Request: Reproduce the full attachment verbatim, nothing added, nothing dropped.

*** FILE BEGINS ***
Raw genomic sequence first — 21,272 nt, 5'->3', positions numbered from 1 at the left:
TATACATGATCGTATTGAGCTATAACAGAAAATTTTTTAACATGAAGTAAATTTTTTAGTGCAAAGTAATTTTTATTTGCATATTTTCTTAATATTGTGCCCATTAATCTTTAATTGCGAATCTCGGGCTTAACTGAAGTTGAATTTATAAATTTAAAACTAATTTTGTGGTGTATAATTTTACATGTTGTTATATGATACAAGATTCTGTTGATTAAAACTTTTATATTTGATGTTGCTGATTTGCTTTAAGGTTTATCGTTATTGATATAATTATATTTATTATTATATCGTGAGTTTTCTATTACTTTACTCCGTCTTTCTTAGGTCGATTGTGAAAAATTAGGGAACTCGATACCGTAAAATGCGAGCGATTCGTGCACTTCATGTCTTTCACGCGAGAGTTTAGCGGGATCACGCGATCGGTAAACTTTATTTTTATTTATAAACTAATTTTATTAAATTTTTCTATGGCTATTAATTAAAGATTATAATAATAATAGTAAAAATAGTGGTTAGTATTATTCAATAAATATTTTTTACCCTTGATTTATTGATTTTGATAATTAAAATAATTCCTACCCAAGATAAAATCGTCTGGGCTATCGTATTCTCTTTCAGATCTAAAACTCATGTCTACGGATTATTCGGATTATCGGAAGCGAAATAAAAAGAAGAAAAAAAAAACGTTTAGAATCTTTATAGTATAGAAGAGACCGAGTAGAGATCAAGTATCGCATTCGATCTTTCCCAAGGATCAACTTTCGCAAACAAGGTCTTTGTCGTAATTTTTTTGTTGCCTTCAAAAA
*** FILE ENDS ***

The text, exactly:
Raw genomic sequence first — 21,272 nt, 5'->3', positions numbered from 1 at the left:
TATACATGATCGTATTGAGCTATAACAGAAAATTTTTTAACATGAAGTAAATTTTTTAGTGCAAAGTAATTTTTATTTGCATATTTTCTTAATATTGTGCCCATTAATCTTTAATTGCGAATCTCGGGCTTAACTGAAGTTGAATTTATAAATTTAAAACTAATTTTGTGGTGTATAATTTTACATGTTGTTATATGATACAAGATTCTGTTGATTAAAACTTTTATATTTGATGTTGCTGATTTGCTTTAAGGTTTATCGTTATTGATATAATTATATTTATTATTATATCGTGAGTTTTCTATTACTTTACTCCGTCTTTCTTAGGTCGATTGTGAAAAATTAGGGAACTCGATACCGTAAAATGCGAGCGATTCGTGCACTTCATGTCTTTCACGCGAGAGTTTAGCGGGATCACGCGATCGGTAAACTTTATTTTTATTTATAAACTAATTTTATTAAATTTTTCTATGGCTATTAATTAAAGATTATAATAATAATAGTAAAAATAGTGGTTAGTATTATTCAATAAATATTTTTTACCCTTGATTTATTGATTTTGATAATTAAAATAATTCCTACCCAAGATAAAATCGTCTGGGCTATCGTATTCTCTTTCAGATCTAAAACTCATGTCTACGGATTATTCGGATTATCGGAAGCGAAATAAAAAGAAGAAAAAAAAAACGTTTAGAATCTTTATAGTATAGAAGAGACCGAGTAGAGATCAAGTATCGCATTCGATCTTTCCCAAGGATCAACTTTCGCAAACAAGGTCTTTGTCGTAATTTTTTTGTTGCCTTCAAAAA